- The Washington Times - Tuesday, November 1, 2005

Cutting government spending this year is the first big test for the reorganized House Republican leadership team, with some conservatives saying a failure could have major political ramifications.

“We can’t afford to go into an election year with a record of fiscal irresponsibility,” said Rep. Jeff Flake, an Arizona Republican who has been pushing for mandatory program cuts and an across-the-board cut in discretionary spending.

“This is the first test of the leadership team. … It’s Roy Blunt’s test more than anything.”

The House Republican leadership team was reorganized in September after Majority Leader Tom DeLay, Texas Republican, left that leadership post after being indicted for conspiracy to launder money.

House Majority Leader Roy Blunt, Missouri Republican, and his team are trying to shepherd a proposal that would go beyond the budget recommendation and find an additional $15 billion in savings from entitlement programs — bringing the budget savings to $50 billion.

They’re also trying to negotiate an across-the-board cut in discretionary spending for later in the year.

“Leaders have indicated they want to cut with us and help us, but it’s going to be a test of their leadership whether they get the votes or not,” said Rep. Joe Pitts, Pennsylvania Republican.

Mr. Flake said that if the team does not deliver, he will circulate a petition to hold new Republican leadership elections. He said leaders should be “cracking heads” as they did a few years ago for the forthcoming Medicare prescription-drug program.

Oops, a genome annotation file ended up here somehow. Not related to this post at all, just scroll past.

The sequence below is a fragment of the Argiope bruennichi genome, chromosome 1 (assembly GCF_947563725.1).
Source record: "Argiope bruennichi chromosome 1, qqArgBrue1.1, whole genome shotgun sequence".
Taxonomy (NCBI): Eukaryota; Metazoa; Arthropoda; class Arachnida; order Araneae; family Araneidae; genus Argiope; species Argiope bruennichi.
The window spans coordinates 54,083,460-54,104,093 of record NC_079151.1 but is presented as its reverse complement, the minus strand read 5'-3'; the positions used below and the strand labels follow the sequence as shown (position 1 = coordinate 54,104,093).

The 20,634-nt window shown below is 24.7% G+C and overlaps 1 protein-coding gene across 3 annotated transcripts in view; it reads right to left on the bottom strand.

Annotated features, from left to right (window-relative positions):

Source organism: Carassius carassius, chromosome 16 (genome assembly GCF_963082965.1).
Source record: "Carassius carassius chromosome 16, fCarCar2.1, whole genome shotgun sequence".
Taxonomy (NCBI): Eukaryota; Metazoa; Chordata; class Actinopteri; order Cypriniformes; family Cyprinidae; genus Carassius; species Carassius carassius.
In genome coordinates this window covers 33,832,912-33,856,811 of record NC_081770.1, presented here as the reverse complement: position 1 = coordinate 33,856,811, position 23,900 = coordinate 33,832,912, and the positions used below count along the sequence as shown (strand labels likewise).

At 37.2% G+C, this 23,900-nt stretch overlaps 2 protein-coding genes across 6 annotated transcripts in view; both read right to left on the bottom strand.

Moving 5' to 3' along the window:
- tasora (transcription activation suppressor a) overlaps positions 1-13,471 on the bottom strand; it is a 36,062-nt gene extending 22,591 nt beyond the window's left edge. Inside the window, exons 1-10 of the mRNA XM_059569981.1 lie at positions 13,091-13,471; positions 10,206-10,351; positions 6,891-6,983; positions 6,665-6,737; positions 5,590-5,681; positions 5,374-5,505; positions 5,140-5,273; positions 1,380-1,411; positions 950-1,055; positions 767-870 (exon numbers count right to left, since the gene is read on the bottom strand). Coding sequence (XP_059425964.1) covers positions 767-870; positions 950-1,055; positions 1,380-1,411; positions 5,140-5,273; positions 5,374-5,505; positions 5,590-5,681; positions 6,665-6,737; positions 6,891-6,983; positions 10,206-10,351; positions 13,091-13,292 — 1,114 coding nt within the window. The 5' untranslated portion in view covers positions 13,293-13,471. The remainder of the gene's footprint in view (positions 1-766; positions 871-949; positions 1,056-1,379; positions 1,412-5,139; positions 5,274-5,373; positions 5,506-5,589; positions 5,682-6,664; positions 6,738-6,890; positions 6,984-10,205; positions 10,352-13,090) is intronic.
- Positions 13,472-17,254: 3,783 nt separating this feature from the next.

“This leadership has helped ramp up spending. We’ve got to turn it around,” Mr. Flake said. “If they’re willing to do it, the rank and file will stick with them.”

But Mr. Blunt said that rank-and-file Republicans hold the key to spending cuts.

“It’s really a determination of whether our members want to do this or not,” Mr. Blunt said yesterday.

Mr. Flake said if there are not enough votes to pass the plans, leaders should look other places to cut spending.

The role of House Republican leadership right now, Mr. Blunt said, is to secure enough votes for the mandatory-savings measure. He said most of the entitlement “cuts” being proposed are just slowing the growth rate of some programs.

The package, expected on the floor next week, probably will end up exceeding the goal of $50 billion in savings, Mr. Blunt said, and leaders “are still looking at” across-the-board discretionary cuts.

Mr. Flake said he worries that leaders are backing off the across-the-board cuts, but others are more confident in the leaders’ general spending-cut efforts.

“From everything I’ve seen, the leaders take this very, very seriously,” said Rep. Jeb Hensarling, Texas Republican.

Rep. Steve King, Iowa Republican, said Mr. Blunt is doing a capable job and that he sees it “as a test of our conference.”

Mr. Pitts agreed, but said the outcome depends largely on how aggressive leaders are in getting votes.

“They worked hard on Medicare; they worked hard on other issues. They’re going to have to work hard on this one,” he said.

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